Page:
12. says

    What a great idea, I am going to have to give this a go. I was also wondering that you may be able to make the board more washable by using a heat gun and then the wax would melt into the board, not sure if this would work or not, just an idea!!

  13. says

    i’m in love with this idea…..thank you for sharing the tutorial as well….humm, something i’m going to consider trying. i love the way yours looks all gathered behind your stove & how convieniently accesible. oxox, tracie

  14. Kim H says

    Found you through Pinterest and I love it. I was wondering if it would work on wood that has been sealed or if maybe you could seal the wood over it?

  15. Beth says

    To get the wax paper easily through the printer, adhere the wax paper to a piece of printer paper with repositional adhesive spray.

    • Angela says

      Thanks, Beth! I had thought about trying that, but didn’t have any at the time. I am assuming it will work with printing directly onto fabric, too? Have you tried using it on fabric?

  16. Gail says

    How do you reverse the print? I’ve asked several people and none have been able to help me. I love this idea and cant wait to try it!

    • Angela says

      Gail, I had some trouble figuring that out too! Most computers have the program “Paint.” If you aren’t sure just do a search for it in your start bar. Open the picture you want to flip, then go to “Image” in the top bar. There is a drop-down option for “Flip/Rotate.” That should reverse the image for you. Hopefully that will help!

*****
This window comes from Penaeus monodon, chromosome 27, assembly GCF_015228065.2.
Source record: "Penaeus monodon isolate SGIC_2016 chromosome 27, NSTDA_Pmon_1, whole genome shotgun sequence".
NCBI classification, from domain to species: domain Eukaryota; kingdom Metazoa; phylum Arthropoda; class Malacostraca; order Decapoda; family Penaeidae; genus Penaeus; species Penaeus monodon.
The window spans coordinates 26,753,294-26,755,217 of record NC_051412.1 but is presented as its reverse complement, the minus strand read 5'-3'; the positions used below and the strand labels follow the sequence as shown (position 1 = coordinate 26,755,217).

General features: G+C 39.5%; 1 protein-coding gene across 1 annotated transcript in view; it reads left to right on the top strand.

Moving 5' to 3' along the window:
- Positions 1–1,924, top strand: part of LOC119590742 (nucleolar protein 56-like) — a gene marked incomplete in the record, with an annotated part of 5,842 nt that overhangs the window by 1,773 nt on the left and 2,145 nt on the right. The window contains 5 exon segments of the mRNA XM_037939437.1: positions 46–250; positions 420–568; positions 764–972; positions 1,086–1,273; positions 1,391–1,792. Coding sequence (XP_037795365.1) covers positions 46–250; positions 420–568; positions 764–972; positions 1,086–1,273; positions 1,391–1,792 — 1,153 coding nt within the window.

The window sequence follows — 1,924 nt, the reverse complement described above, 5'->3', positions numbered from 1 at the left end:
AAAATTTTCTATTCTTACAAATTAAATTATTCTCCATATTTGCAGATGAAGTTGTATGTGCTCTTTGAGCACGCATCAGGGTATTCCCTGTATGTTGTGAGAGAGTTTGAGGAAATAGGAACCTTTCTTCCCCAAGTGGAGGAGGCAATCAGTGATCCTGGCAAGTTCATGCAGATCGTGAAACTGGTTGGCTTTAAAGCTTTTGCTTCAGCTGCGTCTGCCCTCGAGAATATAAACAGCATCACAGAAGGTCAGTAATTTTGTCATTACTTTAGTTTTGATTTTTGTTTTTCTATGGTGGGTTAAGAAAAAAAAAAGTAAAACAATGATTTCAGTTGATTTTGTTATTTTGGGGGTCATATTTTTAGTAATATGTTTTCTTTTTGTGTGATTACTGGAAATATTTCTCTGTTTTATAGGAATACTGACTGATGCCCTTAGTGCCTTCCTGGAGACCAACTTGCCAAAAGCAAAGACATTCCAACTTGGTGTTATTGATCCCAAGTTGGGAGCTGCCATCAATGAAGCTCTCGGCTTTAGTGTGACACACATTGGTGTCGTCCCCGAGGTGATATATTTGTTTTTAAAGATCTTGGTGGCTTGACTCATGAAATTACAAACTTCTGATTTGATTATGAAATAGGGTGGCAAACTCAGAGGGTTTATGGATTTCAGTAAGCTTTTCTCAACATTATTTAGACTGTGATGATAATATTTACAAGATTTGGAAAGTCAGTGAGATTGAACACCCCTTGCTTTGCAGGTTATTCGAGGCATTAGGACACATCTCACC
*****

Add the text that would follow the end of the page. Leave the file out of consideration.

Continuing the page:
~Angela

  17. Laura Bonucchi says

    Hi Angela,
    Is this Pizza tray still usable? Or is it intended to be just for decoration now? How permanent is the transfer?

    I was wondering if you sprayed it with Crystal Clear if it could be usable after wards.
    Great idea, it is very cute. I was thinking this would be a good gift idea for my mom.
    Thanks,
    Laura

    • Angela says

      Laura, I had orginally made it just for decorative purposes. I tried sanding off the first one I did, and had some issue. I would say it’s pretty permanent. :) I am not familiar with Crystal Clear, is it food safe? Good luck with your gift, I hope it turns out great!
      ~Angela

      • says

        im giving up trying everything to put words on my plaques , ive got a plaque to make an nothing else works at all I don’t wana keep spending out now im gutted..i need to put treatment room on a white spray painted (matt)..would this work?? would the words be clear enough??…I have an Epsom inkjet would that be ok??..where do I get wax paper in the uk?

        • says

          Sarah, I’m so sorry it’s taken so long to reply!! I’ve been on vacation. It should work fine, but I would practice on a scrap piece first. If you have freezer paper it will work with that too…just make sure you use the shiny side.

  18. Amber D. says

    I tried this. The printer kept eating my wax paper. I even tried taping it to a piece of computer paper. Giving up. lol

    • Morgan says